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A Bulgarian company is looking to use Chinese cars to establish itself on European markets. Three models belonging to China's most successful SUV producer, Great Wall, are to be assembled at the brand-new Lovech plant.
"Bulgaria's dream of producing its own cars has finally come true," reads the slogan being used by the Bulgarian company, Litex Motors, to promote the cars that have been rolling out of a brand-new factory in the small town of Lovech for the past week.
This slogan couldn't be farther from the truth, however. All the parts being assembled here are imported from China; the 120 workers at Lovech do nothing more than screw the parts together to put together three models of China's largest SUV producer, Great Wall. Around 2,000 cars are to be produced by the end of the year in Lovech.
And the plant's ambitions don't stop there. "Depending on demand levels, we are looking to produce between 50,000 and 70,000 cars per year," marketing director Ivo Dekov said, adding that plans were already in the making to create an industrial zone in Lovech where Great Wall parts would be produced as well.
Ambitious, yet not unrealistic
Around 30 million euros have so far been invested in the production zone in Lovech. Chinese participation, however, has been low, according to Dessislava Nikolova, of Bulgaria's independent institute for market research.
A large majority of the capital was provided by Litex Motors, an arm of one of Bulgaria's largest groups, Litex Commerce, which deals principally with oil but also with energy, food stuffs, transport, tourism and real estate. By 2017, the company wants to increase its investments threefold.
Low wages and taxes were most likely an influence in the choice to produce in Bulgaria. The most important factor, however, was the access it gives China to EU markets, said Nikolova. Seeing as though Bulgaria is an EU member state, this does away with customs and other limitations that China would normally have to deal with, she added.
The market expert added that the Litex/Great Wall enterprise was ambitious, yet not unrealistic. These cars, which are to cost between 8,000 and 12,800 euros, would be the cheapest in their class. "And we all know that people turn to the cheapest products, especially in times of economic downturn."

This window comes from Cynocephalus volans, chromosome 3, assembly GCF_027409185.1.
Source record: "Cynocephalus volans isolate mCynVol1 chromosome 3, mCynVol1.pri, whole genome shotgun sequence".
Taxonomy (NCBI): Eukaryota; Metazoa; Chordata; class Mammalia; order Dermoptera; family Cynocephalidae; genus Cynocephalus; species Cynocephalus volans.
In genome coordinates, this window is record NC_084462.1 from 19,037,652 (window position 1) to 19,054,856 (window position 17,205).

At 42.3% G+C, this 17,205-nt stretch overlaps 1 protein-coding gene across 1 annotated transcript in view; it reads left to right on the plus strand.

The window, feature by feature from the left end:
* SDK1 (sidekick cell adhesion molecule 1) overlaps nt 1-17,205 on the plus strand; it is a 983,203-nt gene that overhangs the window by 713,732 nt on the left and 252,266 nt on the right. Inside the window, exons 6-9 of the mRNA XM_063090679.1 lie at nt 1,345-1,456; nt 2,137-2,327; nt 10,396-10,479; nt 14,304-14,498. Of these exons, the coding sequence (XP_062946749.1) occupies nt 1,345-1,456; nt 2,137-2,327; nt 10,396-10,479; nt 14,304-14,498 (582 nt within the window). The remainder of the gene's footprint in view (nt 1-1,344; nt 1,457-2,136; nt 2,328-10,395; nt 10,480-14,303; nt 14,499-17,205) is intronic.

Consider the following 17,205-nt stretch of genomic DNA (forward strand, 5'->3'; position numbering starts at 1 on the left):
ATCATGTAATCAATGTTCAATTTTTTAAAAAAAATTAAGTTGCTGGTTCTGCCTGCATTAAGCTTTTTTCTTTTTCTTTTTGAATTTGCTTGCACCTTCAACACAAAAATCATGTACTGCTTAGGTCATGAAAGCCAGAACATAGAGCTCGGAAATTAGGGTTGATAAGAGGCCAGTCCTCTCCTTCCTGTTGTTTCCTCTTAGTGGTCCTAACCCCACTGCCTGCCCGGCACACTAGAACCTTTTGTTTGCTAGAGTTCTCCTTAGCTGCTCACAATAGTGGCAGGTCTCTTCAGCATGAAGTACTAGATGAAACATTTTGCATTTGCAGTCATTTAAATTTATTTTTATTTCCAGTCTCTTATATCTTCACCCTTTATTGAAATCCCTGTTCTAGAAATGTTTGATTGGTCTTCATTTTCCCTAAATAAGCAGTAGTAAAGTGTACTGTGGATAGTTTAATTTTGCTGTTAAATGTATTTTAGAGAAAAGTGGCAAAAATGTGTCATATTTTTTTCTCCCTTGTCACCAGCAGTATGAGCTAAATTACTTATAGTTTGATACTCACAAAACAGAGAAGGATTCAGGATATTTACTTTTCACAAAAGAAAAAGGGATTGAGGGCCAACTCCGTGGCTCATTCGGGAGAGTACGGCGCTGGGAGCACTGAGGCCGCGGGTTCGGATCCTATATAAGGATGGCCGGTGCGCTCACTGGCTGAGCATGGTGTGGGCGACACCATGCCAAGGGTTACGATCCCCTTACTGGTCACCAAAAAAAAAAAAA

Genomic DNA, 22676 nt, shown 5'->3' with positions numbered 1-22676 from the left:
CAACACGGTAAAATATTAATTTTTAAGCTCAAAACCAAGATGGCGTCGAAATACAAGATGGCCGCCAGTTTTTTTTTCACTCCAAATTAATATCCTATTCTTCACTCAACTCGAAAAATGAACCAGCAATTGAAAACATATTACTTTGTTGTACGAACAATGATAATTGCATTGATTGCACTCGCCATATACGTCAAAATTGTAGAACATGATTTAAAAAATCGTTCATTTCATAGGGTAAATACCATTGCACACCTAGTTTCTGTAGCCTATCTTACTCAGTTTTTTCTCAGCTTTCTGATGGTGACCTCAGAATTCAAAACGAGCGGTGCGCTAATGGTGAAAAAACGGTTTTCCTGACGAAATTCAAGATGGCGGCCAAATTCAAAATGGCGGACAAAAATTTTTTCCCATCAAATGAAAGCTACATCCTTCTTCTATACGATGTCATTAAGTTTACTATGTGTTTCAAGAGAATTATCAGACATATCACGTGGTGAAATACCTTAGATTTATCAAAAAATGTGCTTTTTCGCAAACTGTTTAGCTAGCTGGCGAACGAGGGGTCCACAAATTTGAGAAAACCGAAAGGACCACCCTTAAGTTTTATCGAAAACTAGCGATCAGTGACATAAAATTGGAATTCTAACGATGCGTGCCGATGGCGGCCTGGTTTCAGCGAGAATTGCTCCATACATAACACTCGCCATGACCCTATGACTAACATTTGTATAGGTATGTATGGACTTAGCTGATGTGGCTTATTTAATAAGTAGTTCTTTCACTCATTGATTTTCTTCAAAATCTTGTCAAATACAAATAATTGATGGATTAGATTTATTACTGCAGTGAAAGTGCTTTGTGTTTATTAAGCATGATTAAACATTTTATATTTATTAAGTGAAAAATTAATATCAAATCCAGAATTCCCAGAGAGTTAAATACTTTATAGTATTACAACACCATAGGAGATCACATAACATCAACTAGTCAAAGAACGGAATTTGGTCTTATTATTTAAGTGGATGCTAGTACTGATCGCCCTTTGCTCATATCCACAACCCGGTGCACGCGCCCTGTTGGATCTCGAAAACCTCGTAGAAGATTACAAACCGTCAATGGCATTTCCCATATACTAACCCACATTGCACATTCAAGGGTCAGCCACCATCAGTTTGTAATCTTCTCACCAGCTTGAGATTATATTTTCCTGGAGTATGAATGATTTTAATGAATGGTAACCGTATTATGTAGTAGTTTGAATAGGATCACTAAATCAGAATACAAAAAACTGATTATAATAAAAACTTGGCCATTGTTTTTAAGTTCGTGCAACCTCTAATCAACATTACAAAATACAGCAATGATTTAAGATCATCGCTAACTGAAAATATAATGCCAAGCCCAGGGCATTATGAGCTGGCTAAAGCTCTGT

Car production is not completely new for Bulgaria. The British carmaker Rover set up production in Bulgaria 17 years ago to build its "Maestro" model, an undertaking that folded within its first year.
The beginnings stretch back to the Communist era, in the late 1960s, when Renault attempted to build its "Bulgar-Renault" and Fiat tried its luck with the "Pirin." The first Soviet carmaker to produce cars in Bulgaria was Moscovich, which, as Georgi Schivarov, chair of Bulgaria's industrial alliance, remembers, discontinued production after just a few years. The Moscovich factory was also in Lovech, which "makes it no surprise that [Litex] is building here too," Schivarov said in an interview with DW.
Chances for Bulgaria
Though controversy already surrounds the Lovech site, which includes allegations that Litex CEO Grischa Gantschev is involved in money laundering and harbors connections to the mafia, the mayor of Lovech has welcomed the jobs it creates and the chances offered to young people in the area.
And Schivarov, of Bulgaria's industrial alliance, sees the Lovech site as the entire country's chance to make much needed improvements. Even if the parts aren't made in Lovech, "the fact alone that the car industry is now present here could give life to other industry branches in future, like textiles, chemicals or metals."
Dessislava Nikolova, as well, stressed the positive aspects of the Litex investment. "Following the construction boom of the past decade this branch is still in crisis. The Bulgarian economy needs a motor of growth and investments in other areas." For this reason, Nikolova is not bothered by Great Wall's attempt to use Bulgaria as a springboard to European markets.
Bulgaria itself is still reeling from its failed attempts to create an automobile industry, which isn't helped by China's record in Europe. All attempts thus far at production of Chinese cars have ended in breakdown.
But, one must also note the success Great Wall has enjoyed with similar operations in other parts of the world, for instance Russia, Indonesia, Egypt, and Ukraine. In Bulgaria, the company is even offering on top of the dazzlingly low prices a five-year warranty on all models.
Author: Blagorodna Grigorova / glb
Editor: Joanna Impey